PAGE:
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Street Shades for the Urban Cool

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Sunglasses these days are more than protecting the eyes from harsh sunlight, they have become an up-front fashion statement.

Like any fashion commodity, trends change swiftly and street-cool consumers need to antennae (and the cash) to stay in front of the theme.

One season the in-style trend will be flat, shield-like lenses and wide metallic temples, another will favour mirror flash lenses and deep rims.

Despite the seasonal variations (and these can be huge) the urban cool look never seems to drop out of style.

Urban cool designs can come in many forms but they tend to be either avant-garde or ultra-retro.

Some stars never seem to face and the Aviator, designed in the 1930s, is the daddy of them all. Made to protect the eyes of airline pilots they have become the most popular style ever.

No modern designer or sunglasses manufacturer will fail to include variations on the Aviator design in their model ranges.

Ray-Ban Aviators are the originals and the company' like many others, now offers an almost limitless range of designs on the Aviator theme.

There are Aviators with bright flash reflective lenses and multi-coloured frames. The classic style is the thin metal frame, double bridge and inverted teardrop lens.

It's a unisex design that appears to flatter any face and modern variations come with plastic, wood or leather coated frames. Anyone looks cool in Aviators with the right colour frame and the appropriately sized lens.

 

 

Urban cool frames come in many shapes

Street cool frame styles come in many shapes and forms but there are some styles that keep coming back into fashion.

Optical frames

This style makes sunglasses look bigger than they actually are. Oversized lenses are couched in thick lens frames often accompanied by slender thin arms. It makes the lenses look far too big for the frame but with a retro-cool aura that harks back to the glamour of the 1960s. Many frames are made of plastic but there are metal frame versions too and even two-tone combinations.

Deep rim frames

Shortsightedness often requires thick prescription lenses and, bad in the day, these were considered too geeky to attract the fashion conscious. These days deep rim frames can be all the rage and even thin lens models will sport a deep rim frame for a gas punk retro look.

Funky frame shapes

The size and shape of frames and lenses are central to grabbing attention. Bold looking frames like Cat Eyes may grab the limelight but the stylish can do soft and subtle too.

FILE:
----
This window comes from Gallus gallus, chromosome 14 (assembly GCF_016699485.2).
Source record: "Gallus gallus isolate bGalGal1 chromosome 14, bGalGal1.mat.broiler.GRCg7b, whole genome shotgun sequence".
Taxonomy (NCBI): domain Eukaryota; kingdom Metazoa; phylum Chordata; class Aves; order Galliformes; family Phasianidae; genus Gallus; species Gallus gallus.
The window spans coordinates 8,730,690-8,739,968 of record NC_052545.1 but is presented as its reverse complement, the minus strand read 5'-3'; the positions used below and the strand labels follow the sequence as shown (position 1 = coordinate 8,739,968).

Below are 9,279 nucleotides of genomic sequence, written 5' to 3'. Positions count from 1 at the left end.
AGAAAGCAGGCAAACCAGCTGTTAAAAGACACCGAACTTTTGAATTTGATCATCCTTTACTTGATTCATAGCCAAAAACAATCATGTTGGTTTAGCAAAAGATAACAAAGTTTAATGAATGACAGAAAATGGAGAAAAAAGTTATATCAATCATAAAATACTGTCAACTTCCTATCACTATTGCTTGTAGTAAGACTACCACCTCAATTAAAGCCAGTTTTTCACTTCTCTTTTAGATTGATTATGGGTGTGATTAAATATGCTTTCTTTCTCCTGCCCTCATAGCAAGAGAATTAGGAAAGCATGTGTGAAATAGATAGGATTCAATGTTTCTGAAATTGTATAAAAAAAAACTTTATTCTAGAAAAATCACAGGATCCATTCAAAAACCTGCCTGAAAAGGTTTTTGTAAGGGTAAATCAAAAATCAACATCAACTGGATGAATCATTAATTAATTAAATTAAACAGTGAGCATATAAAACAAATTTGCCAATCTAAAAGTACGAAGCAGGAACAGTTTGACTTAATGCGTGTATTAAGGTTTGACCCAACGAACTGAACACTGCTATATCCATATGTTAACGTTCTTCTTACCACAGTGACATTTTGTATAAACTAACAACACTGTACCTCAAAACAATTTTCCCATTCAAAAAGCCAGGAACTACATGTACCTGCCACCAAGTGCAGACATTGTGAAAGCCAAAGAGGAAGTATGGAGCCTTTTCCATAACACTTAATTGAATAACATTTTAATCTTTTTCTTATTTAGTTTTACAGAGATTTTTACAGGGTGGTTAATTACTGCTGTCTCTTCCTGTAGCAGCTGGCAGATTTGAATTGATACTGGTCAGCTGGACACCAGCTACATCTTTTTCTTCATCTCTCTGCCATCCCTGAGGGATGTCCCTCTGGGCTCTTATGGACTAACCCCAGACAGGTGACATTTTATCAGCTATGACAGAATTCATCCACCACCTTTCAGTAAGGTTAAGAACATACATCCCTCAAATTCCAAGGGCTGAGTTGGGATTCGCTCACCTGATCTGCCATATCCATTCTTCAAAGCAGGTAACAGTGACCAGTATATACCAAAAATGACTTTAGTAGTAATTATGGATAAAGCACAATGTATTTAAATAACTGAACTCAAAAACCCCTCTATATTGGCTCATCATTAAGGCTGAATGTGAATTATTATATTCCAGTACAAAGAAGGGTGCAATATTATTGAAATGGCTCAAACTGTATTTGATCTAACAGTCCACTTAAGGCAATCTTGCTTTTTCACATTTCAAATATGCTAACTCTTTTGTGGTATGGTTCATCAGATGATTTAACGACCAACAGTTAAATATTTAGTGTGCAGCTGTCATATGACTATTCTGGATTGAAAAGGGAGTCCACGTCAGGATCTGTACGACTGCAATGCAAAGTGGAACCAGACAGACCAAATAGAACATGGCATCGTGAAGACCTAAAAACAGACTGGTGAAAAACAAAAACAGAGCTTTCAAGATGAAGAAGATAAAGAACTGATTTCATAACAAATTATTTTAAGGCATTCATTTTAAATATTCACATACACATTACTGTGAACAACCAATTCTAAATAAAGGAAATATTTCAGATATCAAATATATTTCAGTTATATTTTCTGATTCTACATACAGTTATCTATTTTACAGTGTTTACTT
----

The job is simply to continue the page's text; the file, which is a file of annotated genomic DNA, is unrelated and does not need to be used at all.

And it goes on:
Much depends on what else you want to wear. A slim, understated frame can complement a bold outfit while frames that are 'large and in charge' can bring personality to the most toned down outfit.

Colour is the key

Choosing the right colour frame s the key to making a fashion statement. Multicoloured frames are a big favourite, with a growing trend for lens and frame in contrasting colours.

Looking cool in modern sunglasses is often matching the colour to your clothes, accessories or even fingernails. If polka dots or stripes are your thing there will be sunglasses to match.

That extra pop of colour can grab attention and focus admiring eyes in the right places.

Urban cool lenses come in many shades

Lenses in bright light colours like pink, yellow and purple were once written off as cheesy but no longer. Manufacturers like Oakley and Ray-Ban now offer an endless array of lens tints from the delicate like pink, peach and jade to ruby red, bright turquoise and even ultramarine.

Many urban cool lens shades are coloured to match different skin tones or to display a cool mood. Buyers need to remember that vision varies with lens colour so different shades are often needed for different situations.

More than a fashion statement

Sunglasses are a great fashion accessory but wearers shouldn't forget that their main function is still to protect the eyes. It makes sense to wear sunglasses that provide protection and looking good.

Potential health hazards to consider when choosing urban cool sunglasses are:

UV (Ultraviolet) ligh

This is the radiation associated with sunlight. UV light can contribute to cataracts and cornea damage. Most of the harmful UV light from the sun is filtered out by the atmosphere but the 10% that gets through still needs to be filtered out by using sunglasses.

Shades for all seasons

We associate sunglasses with summer, but eyes can need protection at other times of the year. Snow can reflect up to 80% of the UV rays and even result in snow blindness. Wearing sunglasses not only prevent this thy will also protect the eyes from dust, debris or sand that can irritate the eyes.

Dark lenses don't protect

It's important to choose sunglasses with good lenses. Dark lenses do not block UV light so choose lenses that are certified to block 100% of both UVA and UVB light.